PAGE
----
BYD, the Chinese auto giant backed by Warren Buffett’s Berkshire Hathaway, has dethroned Elon Musk’s Tesla as the world’s biggest electric vehicle producer by sales, signalling China’s rising dominance over the sector.
Shenzhen-based BYD sold 641,000 vehicles in the first six months of the year, a more than 300 per cent jump from the same period a year earlier.
That compared with 564,000 vehicles sold by Tesla, which has blamed a tough second quarter on supply chain and sales disruptions in China after its operations were hit by coronavirus lockdowns and travel restrictions.
BYD’s rise underscores China’s strengthening position in renewable energy, boasting scale and cost advantages across much of the supply chain for electric vehicles, batteries and wind and solar energy.
“The performance looks impressive,” said Jeff Chung, an auto analyst with Citi, of BYD’s sales growth.
BYD, which is part-owned by Buffett’s Berkshire Hathaway, has also overtaken South Korea’s LG as the world’s second-biggest producer of EV batteries, behind China’s Contemporary Amperex Technology, known as CATL.
According to Seoul-based SNE Research, BYD has outpaced LG Energy in terms of monthly market share since April. This was in part because of disruptions at Tesla’s Shanghai factory after China’s most populous city was forced into a two-month lockdown to suppress a wave of Omicron coronavirus cases.
Tesla, along with a clutch of Chinese EV makers including Li Auto, Xpeng and Nio, were harder hit by the lockdowns than BYD, which benefited because most of its factories are not based in the regions and cities that suffered the most severe restrictions.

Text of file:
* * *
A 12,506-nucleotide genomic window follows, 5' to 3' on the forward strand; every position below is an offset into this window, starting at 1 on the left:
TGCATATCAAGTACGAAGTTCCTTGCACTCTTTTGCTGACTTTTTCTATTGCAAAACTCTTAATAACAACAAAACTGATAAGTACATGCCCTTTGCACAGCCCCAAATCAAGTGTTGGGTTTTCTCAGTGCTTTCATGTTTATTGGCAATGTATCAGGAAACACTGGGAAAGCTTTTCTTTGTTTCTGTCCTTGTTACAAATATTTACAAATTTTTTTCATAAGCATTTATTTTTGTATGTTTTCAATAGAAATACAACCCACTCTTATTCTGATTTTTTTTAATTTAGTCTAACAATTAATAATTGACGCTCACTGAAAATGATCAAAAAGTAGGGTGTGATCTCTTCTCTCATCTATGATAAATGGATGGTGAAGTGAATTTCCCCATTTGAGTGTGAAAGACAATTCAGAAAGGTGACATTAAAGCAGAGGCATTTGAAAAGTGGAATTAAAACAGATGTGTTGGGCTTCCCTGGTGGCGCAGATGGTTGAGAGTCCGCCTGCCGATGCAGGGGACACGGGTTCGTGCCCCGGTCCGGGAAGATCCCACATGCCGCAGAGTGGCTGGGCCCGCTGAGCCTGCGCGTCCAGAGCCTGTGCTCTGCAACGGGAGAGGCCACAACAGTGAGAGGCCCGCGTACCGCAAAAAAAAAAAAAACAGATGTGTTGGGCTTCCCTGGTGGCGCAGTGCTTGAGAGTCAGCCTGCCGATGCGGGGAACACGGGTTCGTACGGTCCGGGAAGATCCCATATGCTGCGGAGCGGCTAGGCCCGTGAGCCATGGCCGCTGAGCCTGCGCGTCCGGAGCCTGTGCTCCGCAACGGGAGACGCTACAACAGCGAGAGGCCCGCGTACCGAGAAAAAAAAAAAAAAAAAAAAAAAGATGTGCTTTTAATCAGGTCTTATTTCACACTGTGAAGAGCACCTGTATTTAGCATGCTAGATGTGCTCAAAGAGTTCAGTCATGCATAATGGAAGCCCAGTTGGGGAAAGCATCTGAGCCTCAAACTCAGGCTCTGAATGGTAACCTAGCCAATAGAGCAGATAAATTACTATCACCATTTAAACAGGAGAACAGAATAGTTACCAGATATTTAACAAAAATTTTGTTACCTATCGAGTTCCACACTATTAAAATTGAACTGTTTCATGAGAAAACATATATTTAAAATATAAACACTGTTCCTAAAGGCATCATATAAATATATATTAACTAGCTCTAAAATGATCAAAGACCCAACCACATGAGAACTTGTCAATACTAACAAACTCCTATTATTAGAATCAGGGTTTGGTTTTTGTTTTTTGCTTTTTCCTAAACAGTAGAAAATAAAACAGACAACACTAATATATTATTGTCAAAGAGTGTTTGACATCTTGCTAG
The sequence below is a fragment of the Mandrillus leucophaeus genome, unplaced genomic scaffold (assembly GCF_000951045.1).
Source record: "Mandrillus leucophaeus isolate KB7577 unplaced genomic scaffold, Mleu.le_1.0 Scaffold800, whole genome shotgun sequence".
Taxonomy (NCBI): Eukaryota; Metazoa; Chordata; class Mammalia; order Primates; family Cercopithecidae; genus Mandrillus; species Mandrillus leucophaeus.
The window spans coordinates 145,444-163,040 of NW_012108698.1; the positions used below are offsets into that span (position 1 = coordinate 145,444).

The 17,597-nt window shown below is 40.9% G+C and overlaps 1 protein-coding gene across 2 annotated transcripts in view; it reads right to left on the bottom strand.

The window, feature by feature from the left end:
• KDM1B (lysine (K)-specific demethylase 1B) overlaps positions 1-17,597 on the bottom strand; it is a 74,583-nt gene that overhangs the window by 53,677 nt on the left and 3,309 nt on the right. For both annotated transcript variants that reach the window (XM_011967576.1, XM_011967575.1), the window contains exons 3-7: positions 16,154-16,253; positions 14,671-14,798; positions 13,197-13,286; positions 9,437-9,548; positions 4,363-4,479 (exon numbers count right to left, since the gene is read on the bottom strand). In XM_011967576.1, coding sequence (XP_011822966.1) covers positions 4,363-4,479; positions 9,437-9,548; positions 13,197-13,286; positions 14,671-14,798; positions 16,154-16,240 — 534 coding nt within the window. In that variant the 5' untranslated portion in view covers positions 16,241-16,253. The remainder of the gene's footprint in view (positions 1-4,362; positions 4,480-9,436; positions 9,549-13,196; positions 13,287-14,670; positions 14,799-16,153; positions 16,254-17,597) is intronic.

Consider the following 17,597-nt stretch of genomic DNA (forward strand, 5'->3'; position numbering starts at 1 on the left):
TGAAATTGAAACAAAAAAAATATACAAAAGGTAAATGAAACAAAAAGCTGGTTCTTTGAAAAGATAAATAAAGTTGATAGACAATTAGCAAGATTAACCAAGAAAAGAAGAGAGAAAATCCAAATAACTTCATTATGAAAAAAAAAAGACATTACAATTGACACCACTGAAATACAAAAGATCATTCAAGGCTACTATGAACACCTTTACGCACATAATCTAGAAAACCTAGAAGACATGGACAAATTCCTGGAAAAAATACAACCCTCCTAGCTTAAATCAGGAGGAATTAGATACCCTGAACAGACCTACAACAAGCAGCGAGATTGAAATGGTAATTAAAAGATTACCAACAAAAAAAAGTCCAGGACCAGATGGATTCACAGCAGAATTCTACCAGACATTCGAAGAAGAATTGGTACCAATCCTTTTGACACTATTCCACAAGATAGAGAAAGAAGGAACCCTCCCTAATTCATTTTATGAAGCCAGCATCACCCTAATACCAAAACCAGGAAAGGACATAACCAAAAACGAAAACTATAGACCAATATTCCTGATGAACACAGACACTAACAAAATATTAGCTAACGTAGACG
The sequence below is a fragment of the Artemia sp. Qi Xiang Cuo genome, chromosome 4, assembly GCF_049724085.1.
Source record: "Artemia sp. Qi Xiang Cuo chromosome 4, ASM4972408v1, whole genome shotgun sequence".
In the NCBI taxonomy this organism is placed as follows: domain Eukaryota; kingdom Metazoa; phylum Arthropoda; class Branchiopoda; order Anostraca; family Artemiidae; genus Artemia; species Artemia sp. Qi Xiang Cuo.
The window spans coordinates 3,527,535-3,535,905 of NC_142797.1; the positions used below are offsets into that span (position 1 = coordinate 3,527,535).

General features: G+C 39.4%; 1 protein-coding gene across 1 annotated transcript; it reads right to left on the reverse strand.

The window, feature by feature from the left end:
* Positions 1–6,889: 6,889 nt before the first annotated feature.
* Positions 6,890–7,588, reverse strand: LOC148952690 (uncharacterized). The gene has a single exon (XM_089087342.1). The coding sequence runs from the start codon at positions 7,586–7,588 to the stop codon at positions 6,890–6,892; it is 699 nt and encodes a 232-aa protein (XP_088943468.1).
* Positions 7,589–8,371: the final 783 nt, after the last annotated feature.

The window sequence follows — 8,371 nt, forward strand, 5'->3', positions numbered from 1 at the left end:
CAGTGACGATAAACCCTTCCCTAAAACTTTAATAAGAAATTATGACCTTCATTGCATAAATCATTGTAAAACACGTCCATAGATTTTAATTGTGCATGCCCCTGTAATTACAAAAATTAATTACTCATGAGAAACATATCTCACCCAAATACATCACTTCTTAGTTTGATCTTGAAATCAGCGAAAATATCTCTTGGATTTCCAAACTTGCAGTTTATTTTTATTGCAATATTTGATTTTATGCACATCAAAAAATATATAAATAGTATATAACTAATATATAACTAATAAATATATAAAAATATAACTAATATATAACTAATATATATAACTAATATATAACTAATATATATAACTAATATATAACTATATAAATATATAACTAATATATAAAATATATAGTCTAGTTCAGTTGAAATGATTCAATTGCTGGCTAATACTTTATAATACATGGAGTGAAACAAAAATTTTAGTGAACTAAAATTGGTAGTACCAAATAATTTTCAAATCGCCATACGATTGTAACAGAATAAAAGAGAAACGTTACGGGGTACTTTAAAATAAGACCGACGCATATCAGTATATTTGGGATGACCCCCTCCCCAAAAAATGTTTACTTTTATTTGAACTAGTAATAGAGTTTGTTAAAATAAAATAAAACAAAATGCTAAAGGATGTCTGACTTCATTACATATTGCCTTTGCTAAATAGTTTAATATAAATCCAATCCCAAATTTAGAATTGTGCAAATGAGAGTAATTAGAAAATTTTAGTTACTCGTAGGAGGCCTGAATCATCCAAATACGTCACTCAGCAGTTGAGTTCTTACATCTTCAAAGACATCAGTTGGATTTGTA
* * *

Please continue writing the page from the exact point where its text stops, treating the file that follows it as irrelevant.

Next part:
Analysts view the rise of China’s domestic auto industry as a forerunner to a tectonic shift in the global auto market as Chinese EV makers start to sharpen their focus on export markets.
Last year China, the world’s largest car market, exported more than half a million electric vehicles, more than double from the year prior.
Yet about a third of China’s exports into Europe were Chinese-owned European brands, such as Volvo and MG Motor, while just 2 per cent represented Chinese brands, according to researchers at the Mercator Institute for China Studies, a Berlin-based think-tank. Nearly half were from Tesla and the remaining 14 per cent were from European joint-ventures in China.
However, Tu Le, managing director of advisory group Sino Auto Insights, said BYD, was “firing on all cylinders”, with products covering many critical EV market segments.
He also expected BYD would soon challenge foreign automakers on their home turf, especially in the US. “They’re going to make some really aggressive moves to go international,” he said.